Changes in column inventories of carbon and oxygen in the Atlantic Ocean

Tanhua, Toste and Keeling, R. F. (2012) Changes in column inventories of carbon and oxygen in the Atlantic Ocean Biogeosciences (BG), 9 . pp. 4819-4833. DOI 10.5194/bg-9-4819-2012.

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Abstract

Increasing concentrations of dissolved inorganic carbon (DIC) in the interior ocean is expected as a direct consequence of increasing concentrations of CO2 in the atmosphere. This extra DIC is often referred to as anthropogenic carbon (Cant), and its inventory, or increase rate, in the interior ocean has previously been estimated by a multitude of observational approaches. Each of these methods are associated with hard to test assumptions since Cant cannot be directly observed. Results from a simpler concept with few assumptions applied to the Atlantic Ocean are reported on here using two large data collections of carbon relevant bottle data. The change in column inventory on decadal time scales, i.e. the storage rate, of DIC, respiration compensated DIC and oxygen is calculated for the Atlantic Ocean. The average storage rates for DIC and oxygen is calculated to 0.72 ± 1.22 (95% confidence interval of the mean trend: 0.65–0.78) mol m−2 yr−1 and −0.54 ± 1.64 (95% confidence interval of the mean trend: –0.64–(−0.45)) mol m−2 yr−1, respectively, for the Atlantic Ocean, where the uncertainties reflect station-to-station variability and where the mean trends are non-zero at the 95% confidence level. The standard deviation mainly reflects uncertainty due to regional variations, whereas the confidence interval reflects the mean trend. The storage rates are similar to changes found by other studies, although with large uncertainty. For the subpolar North Atlantic the storage rates show significant temporal variation of all variables. This seems to be due to variations in the prevalence of subsurface water masses with different DIC concentrations leading to sometimes different signs of storage rates for DIC and Cant. This study suggest that accurate assessment of the uptake of CO2 by the oceans will require accounting not only for processes that influence Cant but also additional processes that modify CO2 storage.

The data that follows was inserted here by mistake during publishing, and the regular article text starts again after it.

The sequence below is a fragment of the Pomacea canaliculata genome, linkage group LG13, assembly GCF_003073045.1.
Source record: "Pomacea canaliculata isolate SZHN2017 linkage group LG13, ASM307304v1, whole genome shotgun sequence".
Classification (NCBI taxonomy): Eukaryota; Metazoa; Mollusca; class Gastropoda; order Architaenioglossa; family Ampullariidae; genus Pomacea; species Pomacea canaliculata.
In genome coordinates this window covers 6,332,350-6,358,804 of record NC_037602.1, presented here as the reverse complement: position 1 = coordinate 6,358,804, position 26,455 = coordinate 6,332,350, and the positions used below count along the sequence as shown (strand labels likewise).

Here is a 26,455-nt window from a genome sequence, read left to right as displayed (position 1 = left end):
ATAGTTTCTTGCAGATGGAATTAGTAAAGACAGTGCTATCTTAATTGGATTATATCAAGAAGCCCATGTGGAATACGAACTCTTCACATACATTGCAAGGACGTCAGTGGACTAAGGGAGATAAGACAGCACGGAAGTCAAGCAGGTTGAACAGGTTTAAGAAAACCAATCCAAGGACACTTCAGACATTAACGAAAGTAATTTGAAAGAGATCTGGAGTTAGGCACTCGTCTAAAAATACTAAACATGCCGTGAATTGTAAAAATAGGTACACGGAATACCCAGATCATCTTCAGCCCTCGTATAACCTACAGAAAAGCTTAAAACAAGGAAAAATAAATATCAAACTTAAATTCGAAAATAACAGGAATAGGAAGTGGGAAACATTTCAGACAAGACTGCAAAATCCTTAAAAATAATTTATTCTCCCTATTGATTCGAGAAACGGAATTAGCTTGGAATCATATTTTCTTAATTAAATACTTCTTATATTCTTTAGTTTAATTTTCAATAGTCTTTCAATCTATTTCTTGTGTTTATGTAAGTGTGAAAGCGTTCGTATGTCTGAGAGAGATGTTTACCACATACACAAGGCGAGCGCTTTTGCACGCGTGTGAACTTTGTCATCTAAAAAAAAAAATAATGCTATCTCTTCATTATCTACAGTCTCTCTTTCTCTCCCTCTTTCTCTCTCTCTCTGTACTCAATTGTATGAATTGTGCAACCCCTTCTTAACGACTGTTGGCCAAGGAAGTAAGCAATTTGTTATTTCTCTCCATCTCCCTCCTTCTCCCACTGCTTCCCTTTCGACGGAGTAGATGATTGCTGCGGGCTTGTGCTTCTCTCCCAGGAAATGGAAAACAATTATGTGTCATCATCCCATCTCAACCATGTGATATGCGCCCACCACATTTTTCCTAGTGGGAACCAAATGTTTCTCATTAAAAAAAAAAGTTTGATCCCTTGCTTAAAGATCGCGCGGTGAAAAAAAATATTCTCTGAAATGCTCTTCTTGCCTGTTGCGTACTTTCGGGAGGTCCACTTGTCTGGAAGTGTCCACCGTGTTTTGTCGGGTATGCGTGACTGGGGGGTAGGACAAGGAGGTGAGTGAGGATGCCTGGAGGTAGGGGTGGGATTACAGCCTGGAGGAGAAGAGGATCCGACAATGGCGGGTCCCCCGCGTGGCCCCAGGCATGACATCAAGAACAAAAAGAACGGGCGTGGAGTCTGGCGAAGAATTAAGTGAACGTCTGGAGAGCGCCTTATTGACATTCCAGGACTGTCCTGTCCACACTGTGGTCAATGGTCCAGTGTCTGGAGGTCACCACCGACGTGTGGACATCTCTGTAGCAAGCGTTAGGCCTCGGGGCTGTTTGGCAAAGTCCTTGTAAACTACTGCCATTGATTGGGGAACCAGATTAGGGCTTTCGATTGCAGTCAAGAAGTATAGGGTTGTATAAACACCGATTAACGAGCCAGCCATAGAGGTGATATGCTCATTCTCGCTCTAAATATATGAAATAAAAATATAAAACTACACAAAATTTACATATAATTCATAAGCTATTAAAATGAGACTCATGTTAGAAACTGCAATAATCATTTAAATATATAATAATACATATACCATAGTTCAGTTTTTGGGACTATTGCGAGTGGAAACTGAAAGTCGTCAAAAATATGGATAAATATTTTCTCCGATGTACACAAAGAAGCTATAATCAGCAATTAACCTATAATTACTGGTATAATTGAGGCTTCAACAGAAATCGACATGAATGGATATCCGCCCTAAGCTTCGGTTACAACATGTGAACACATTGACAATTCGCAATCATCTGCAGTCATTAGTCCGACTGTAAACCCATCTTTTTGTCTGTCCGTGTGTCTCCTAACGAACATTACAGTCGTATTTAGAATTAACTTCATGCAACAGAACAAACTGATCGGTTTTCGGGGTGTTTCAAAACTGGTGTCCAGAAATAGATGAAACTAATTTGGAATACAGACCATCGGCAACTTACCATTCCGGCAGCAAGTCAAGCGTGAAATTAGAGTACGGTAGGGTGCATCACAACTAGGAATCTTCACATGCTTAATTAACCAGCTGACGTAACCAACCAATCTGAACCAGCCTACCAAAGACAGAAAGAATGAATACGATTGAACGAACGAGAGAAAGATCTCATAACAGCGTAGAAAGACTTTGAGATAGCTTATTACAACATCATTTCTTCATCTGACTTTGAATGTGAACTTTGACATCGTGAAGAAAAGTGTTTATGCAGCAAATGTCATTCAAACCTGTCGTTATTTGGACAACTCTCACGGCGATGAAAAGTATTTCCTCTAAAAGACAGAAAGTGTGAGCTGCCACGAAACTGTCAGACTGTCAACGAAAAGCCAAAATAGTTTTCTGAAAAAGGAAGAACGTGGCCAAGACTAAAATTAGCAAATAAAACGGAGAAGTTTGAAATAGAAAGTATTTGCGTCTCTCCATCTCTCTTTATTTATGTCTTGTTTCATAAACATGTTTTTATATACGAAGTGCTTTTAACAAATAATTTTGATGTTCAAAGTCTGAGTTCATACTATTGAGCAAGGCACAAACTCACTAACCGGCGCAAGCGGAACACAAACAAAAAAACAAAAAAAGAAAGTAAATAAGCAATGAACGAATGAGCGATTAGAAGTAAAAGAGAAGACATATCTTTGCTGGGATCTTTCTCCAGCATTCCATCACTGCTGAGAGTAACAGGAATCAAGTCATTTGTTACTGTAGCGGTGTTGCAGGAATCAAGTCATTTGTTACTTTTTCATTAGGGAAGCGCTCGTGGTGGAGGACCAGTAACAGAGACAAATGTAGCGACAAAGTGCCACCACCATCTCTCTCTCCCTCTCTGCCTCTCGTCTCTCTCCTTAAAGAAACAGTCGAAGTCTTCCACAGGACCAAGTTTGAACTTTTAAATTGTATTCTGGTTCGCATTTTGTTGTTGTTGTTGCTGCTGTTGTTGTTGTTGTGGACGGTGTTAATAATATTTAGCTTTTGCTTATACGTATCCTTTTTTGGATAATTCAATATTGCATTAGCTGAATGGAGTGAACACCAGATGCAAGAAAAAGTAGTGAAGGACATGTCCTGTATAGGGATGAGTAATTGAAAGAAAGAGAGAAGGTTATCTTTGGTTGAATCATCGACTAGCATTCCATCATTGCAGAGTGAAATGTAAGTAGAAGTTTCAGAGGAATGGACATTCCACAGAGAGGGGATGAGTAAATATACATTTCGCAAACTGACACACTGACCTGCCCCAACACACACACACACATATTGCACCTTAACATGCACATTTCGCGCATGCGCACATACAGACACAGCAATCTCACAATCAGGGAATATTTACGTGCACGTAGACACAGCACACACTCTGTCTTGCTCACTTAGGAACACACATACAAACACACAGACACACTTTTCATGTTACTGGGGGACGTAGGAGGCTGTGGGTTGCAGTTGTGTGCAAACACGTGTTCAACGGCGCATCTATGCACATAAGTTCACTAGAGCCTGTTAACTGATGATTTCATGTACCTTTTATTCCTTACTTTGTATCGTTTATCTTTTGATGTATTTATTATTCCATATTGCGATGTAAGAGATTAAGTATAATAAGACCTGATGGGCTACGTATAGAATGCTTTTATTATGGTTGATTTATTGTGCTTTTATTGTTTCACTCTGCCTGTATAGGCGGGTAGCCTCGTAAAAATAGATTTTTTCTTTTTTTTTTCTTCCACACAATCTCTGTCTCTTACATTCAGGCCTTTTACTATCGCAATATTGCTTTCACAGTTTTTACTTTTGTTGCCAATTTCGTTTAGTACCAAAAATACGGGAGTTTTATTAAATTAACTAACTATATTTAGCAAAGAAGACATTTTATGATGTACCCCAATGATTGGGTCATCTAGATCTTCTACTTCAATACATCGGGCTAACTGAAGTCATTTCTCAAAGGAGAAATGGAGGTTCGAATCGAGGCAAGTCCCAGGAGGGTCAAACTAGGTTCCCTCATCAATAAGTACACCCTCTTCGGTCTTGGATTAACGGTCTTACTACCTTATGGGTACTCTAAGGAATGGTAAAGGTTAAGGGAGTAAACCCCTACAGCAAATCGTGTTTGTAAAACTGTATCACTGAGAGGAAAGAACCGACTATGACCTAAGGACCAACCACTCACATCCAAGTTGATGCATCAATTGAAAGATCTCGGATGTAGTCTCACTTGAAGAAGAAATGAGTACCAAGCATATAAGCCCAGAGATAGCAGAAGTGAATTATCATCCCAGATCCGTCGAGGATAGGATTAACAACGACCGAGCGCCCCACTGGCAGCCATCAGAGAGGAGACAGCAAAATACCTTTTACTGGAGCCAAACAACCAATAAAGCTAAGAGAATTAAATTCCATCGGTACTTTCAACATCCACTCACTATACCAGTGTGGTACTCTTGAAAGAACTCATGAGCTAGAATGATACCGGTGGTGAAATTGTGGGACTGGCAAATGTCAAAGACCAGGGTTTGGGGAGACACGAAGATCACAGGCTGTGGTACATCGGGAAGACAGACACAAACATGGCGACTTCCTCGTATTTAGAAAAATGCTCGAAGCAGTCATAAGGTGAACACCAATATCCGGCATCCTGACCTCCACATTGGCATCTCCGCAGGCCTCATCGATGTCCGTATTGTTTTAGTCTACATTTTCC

Document Type: Article
Additional Information: WOS:000312667300045
Keywords: Biogeochemistry: Open Ocean; Earth System Science/Response to Global Change: Evolution of System Earth; ANTHROPOGENIC CO2 INVENTORY; NORTH-ATLANTIC; INORGANIC CARBON; REDFIELD RATIOS; PACIFIC-OCEAN; STORAGE; WATER; INCREASE; TRACERS; DECADES
Research affiliation: OceanRep > The Future Ocean - Cluster of Excellence
OceanRep > GEOMAR > FB2 Marine Biogeochemistry > FB2-CH Chemical Oceanography
Refereed: Yes
DOI etc.: 10.5194/bg-9-4819-2012
ISSN: 1726-4170
Projects: CARBOCHANGE, Future Ocean
Date Deposited: 26 Sep 2012 09:04
Last Modified: 12 Jan 2015 12:16
URI: http://eprints.uni-kiel.de/id/eprint/15423

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